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Frontiers of Engineering Management

Front. Eng    2014, Vol. 1 Issue (4) : 353-357     https://doi.org/10.15302/J-FEM-2014051
ENGINEERING MANAGEMENT THEORIES AND METHODOLOGIES |
Building of Post-project Management
Yu Han1,2,*(),Yu-fei Li1,Hu Cheng2
1. College of Civil Engineering and Mechanics, Jiangsu University, Zhenjiang 212013, China
2. College of Civil Engineering, Southeast University, Nanjing 210018, China
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Abstract

Traditional project management often ignores problems arising after project completion such as value changing, functional decline, waste of resources and environmental pollution during the operation and dismantling process. This paper advances the concept of “post-project”, builds a framework for post-project management with case analysis, as the social development and new requirements for project management by environmental protection. Post-project refers to a project which no longer possesses normal value, because of loss after use, inability to adapt to new requirements, artificial destruction, damage beyond control, and deprivation of value after the completion of the project. Post-project management encompasses a series of management and technical activities including updating, reforming, removal, recovery, and recycling. The process of post-project management is composed of classification and characteristics of post-projects, management decisions, implementation, and evaluation. Post-project management can realize the sustainable development of project and society.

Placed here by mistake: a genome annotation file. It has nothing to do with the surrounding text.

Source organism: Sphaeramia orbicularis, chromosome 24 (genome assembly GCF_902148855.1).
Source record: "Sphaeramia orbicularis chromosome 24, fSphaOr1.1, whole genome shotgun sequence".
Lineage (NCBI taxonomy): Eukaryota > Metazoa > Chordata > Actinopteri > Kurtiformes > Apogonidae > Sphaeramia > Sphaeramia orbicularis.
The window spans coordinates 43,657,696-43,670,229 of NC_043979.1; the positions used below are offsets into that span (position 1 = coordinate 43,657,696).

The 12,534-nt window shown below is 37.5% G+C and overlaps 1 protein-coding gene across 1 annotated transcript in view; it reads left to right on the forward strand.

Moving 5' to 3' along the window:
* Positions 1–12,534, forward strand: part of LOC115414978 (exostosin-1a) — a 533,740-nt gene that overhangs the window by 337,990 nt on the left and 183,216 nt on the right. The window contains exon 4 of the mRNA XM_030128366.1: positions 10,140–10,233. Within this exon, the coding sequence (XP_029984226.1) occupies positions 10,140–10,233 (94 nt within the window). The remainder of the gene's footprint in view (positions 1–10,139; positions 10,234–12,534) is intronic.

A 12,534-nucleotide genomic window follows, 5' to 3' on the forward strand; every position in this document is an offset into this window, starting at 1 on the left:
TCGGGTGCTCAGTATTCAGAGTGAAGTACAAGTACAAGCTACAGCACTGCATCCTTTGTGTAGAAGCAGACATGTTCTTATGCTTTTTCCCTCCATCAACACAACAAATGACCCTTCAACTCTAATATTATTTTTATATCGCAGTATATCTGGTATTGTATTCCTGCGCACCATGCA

Keywords project management, life cycle      project update, project remake, project removal, project restoration, project recycling     
Corresponding Authors: Yu Han   
Online First Date: 17 April 2015    Issue Date: 07 May 2015
 Cite this article:   
Yu-fei Li,Hu Cheng,Yu Han. Building of Post-project Management[J]. Front. Eng, 2014, 1(4): 353-357.
 URL:  
http://journal.hep.com.cn/fem/EN/10.15302/J-FEM-2014051
http://journal.hep.com.cn/fem/EN/Y2014/V1/I4/353
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Yu-fei Li
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Yu Han
Fig.1  Thinking system and tasks of post-project management.
Value Description
Function-economic value Basic project requirements. Maximizing function-cost ratio is the object. Involves operational performance, safety and reliability, and cost optimization
Project-environment value A higher level value. Reflects requirements of harmonious development in the contradictions between a project and the environment, such as environment-friendly
Project-sustainable development value Highest level value. Synthesizes scientific development, sustainable development, and other guiding ideologies. Requires coordinated development between project and society to assure project can be sustainability while meeting constantly changing human demands
Tab.1  Value System of Post-project Management
Activity Description Support Instance
Update Update or renew some equipment and systems for old buildings to meet new demands Intelligent building system, building automation system, etc. Update intelligent building system for old buildings